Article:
I’ll give you an example of the minefield aspect though. Apples. Imagine you’re standing in front of the massive display of apples in the supermarket. Do you:

a) Not buy any because the are not in season.

b) Only buy organic – whether from UK or abroad.

c) Only buy fairtrade – whether from UK or abroad.

d) Only buy British organic.

But if you buy British have they been cold stored therefore using power to keep them from going off?

See, what a minefield the purchasing of a fairly staple item like an apple can bring? We do have our own apples so at least for a couple of months I know my conscience is really clear.

And waiting for them to ripen up is part of the fun of having a fruit tree. I also have another option apart from growing our own and that’s Riverford. (or Riverford on Home Farm up North)  I can’t recommend them, highly enough.

I have too many of these principles – vegetarian, organic, fairtrade, no palm oil in biscuits, no leather shoes, not air freighted flowers.

I’ve stopped buying flowers for the house because most are air freighted and you never know if the workers are paid fairly (this goes for anything you buy of course) And then I understand that lots of flowers are grown in hot houses anyway, even ones grown in this country. Like I say, minefields.

Here’s another example. Since last Christmas I’ve been searching for furniture for the living room. I want pale wood, a coffee table, tv unit and a book case. I want the wood to be sustainably sourced and FSC if possible. And it took 5 months of searching the internet to find anything that I liked and ticked most of the boxes. And in the end I’m having two of the pieces made specially anyway.

However, we have made in roads (no pun intended!) on the greener front when we recently went from two cars to one car and that car just happens to be a Toyota Auris hybrid. Go us. Or rather go Gav because it was all his idea. Learning to drive it is a challenge but when you get to your destination and the little readout on the dashboard flashes excellent at you and declares that you got 65 miles per gallon during the trip you do feel rather smug.

I know most of my attempts to do the right thing end up not quite working out and I know I drive Gav mad with my constant mutterings about doing this instead of that because it might be greener. I don’t have all the answers but I’ll keep trying in my inimitable way.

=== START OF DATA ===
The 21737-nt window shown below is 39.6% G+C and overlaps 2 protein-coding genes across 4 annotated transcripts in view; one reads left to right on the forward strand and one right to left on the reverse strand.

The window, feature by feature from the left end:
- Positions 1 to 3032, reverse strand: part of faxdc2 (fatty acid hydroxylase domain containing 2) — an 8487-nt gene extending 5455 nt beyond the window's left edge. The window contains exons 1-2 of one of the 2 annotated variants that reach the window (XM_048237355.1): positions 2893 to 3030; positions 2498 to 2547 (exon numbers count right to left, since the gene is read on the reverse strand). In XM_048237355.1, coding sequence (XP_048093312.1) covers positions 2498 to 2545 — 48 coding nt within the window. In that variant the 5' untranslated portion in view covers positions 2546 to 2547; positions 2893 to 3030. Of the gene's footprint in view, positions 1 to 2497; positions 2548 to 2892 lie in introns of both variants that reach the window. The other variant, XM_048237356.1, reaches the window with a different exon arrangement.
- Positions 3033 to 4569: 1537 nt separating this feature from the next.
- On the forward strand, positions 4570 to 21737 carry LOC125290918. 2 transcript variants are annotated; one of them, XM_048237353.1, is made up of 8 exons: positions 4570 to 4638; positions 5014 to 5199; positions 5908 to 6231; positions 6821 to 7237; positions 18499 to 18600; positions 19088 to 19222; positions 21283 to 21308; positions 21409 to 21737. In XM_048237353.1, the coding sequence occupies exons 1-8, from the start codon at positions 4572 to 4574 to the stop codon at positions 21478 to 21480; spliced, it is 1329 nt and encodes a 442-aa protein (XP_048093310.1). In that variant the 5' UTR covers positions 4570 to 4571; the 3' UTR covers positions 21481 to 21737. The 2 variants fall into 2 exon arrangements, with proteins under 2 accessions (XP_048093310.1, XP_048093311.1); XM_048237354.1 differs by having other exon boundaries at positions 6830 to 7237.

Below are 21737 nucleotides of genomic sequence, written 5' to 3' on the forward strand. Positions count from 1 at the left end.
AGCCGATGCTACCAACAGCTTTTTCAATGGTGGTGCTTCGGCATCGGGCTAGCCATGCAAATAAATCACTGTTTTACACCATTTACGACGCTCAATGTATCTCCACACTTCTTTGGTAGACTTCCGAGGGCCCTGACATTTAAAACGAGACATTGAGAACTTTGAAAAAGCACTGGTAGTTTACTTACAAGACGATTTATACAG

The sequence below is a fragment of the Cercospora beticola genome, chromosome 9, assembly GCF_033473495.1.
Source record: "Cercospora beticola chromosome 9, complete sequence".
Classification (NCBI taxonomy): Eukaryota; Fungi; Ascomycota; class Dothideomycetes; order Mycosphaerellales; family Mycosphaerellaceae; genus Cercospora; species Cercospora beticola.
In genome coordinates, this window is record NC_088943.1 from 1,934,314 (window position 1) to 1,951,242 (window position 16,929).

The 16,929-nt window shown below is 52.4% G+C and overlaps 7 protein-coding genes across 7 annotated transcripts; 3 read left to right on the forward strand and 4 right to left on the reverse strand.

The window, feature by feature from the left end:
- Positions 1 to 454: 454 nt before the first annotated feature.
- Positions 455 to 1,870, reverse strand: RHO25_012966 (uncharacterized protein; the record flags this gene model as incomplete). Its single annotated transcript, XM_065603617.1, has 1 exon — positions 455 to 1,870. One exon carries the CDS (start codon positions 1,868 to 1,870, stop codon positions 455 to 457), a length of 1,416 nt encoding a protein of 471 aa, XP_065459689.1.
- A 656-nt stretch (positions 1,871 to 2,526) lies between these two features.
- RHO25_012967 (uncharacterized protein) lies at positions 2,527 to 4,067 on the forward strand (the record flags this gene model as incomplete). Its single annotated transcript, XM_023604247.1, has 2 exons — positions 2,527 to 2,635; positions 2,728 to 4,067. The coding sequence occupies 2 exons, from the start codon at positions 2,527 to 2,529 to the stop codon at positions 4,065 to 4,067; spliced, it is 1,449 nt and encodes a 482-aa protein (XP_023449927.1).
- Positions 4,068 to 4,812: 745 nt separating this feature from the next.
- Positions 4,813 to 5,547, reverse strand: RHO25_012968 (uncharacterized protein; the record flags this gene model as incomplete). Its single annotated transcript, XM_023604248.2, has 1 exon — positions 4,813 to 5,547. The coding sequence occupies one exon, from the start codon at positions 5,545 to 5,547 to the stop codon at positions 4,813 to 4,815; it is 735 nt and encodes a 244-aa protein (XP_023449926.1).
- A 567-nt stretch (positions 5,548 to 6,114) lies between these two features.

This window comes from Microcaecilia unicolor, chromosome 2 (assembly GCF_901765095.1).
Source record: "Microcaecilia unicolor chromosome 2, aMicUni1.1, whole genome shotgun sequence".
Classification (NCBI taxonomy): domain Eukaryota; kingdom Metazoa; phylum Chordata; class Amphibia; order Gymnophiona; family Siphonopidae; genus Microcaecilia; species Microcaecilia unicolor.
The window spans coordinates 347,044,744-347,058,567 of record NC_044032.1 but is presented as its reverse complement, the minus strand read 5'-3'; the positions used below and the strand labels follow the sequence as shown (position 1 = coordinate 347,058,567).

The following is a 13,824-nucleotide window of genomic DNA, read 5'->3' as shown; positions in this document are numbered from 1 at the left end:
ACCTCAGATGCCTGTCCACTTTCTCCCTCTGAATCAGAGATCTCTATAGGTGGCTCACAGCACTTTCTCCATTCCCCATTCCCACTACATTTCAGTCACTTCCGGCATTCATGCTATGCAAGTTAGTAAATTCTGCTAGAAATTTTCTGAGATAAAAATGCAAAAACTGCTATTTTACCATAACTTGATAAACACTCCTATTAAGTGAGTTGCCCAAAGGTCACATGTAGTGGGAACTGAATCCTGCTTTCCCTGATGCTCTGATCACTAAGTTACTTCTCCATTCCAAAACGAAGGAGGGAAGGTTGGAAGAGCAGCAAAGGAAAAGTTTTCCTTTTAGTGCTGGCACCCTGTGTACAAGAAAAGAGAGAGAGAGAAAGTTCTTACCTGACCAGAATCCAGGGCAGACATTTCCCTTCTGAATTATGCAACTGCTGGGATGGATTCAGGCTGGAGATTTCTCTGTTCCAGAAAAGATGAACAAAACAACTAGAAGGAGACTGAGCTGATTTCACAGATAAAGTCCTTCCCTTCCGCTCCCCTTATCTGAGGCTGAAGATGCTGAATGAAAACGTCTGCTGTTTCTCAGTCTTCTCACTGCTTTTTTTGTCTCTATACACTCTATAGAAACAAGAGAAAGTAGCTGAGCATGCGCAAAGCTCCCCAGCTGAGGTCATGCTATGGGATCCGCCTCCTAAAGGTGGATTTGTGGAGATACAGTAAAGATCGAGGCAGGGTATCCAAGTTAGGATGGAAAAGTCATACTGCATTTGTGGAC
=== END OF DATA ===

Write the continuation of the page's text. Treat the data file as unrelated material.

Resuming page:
The Friday Face

Phew……Eleven

 

Okay so this isn’t my normal genre of novel. Science Fiction. I like sci-fi films but can’t remember reading science fiction before. If you remember I was reading this along with Gav to see if we could work the plot out together. It was a struggle to start with. Getting my head around all the flipping and flopping between simstim and the matrix etc. I had to re-read quite a few pages then I decided to go with it and if I didn’t quite get it, so be it.

I liked some of the characters, even if they were anti-heroes and anti-heroines and the writing was amazing. The author painted incredible pictures of this bizarre futuristic world.

But it was definitely odd.

Passing over that though I’m glad Gav got me to read it even if it took us six weeks and ate seriously into my quest to read 26 books in a year. Apparently this novel spawned the phrase ‘cyberspace’ and as I mentioned above William Gibson writes about the ‘Matrix’ not exactly like the film of that name but pretty close. I think it is undeniable that the Wachowski brothers took influences from Neuromancer for the Matrix trilogy. And also both Gav and I felt that a scene towards the end of the book where Case, our antihero, is trapped on a beach was exactly like a scene from Inception.

And rather than feeling cheated by filmmakers taking influence from novels I like it. It’s not pure plagiarism is it? No definitely not it shows that some things influence other things and after all there are only so many stories to tell.

In conclusion I’m glad I read it. It kept me intrigued even if basically it was set in a seedy futuristic underworld for the most part and was full of unnecessary murders all for the sake of the ……. Well I don’t want to spoil the end for you, do I?

Why would you?

Buy bread when you can bake it. Or have a bread maker bake it for you.

When Gav bought the bread maker 5 years ago I resisted the idea of making our own bread. Even though you only fling the ingredients into the breadpan and switch the machine on it still seemed like hard work to me.

Over the time we’ve owned the machine we have made lots of loaves and rolls but also, just as often, gone out to buy some. But these days I’m a convert.

I’m not sure if in the long run, taking into account the initial cost of the machine the ingredients and the electricity we use to bake the loaves, whether it is cheaper to do it yourself but I’m not so bothered about that. I almost always use organic flour and there are only four other ingredients so I know what’s in my own rolls and why would I want to miss out on that delicious smell of freshly baked bread.

It makes me feel like a real homemaker and it’s so much better for us and those two things combined mean baking your own wins hands down.